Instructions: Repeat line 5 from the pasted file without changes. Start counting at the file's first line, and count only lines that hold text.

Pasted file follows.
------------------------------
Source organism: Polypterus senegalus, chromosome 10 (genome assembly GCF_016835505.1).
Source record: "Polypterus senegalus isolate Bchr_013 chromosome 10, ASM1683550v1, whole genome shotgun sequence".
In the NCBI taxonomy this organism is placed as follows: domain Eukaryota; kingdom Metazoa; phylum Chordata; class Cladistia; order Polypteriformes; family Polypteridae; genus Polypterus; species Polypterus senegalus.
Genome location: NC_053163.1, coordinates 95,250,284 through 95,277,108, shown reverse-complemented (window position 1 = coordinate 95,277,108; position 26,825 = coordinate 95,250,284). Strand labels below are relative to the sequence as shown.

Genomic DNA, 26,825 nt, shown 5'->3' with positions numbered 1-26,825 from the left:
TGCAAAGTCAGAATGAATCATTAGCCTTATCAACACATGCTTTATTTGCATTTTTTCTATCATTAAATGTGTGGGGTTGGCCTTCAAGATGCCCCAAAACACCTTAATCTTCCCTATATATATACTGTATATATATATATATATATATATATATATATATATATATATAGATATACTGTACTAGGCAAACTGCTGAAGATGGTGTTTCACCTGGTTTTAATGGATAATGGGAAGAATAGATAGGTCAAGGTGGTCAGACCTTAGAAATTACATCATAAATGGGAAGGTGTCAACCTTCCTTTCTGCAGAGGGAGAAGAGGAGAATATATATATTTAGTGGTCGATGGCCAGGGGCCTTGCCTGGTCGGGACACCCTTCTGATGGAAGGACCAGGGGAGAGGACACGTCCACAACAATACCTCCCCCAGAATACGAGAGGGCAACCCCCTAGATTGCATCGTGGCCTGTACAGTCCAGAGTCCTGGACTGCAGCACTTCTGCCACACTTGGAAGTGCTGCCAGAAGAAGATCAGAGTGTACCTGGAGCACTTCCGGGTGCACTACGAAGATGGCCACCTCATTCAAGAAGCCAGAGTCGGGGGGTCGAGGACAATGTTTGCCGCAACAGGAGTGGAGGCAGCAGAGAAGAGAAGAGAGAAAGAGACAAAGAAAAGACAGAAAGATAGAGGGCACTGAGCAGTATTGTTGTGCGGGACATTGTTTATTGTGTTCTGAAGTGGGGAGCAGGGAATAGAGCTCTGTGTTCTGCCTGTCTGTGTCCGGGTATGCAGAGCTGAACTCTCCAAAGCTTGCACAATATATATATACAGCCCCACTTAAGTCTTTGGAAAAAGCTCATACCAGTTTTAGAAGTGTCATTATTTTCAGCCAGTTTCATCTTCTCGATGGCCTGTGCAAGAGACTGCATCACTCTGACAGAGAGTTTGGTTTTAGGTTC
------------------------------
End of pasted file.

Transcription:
Genomic DNA, 26,825 nt, shown 5'->3' with positions numbered 1-26,825 from the left: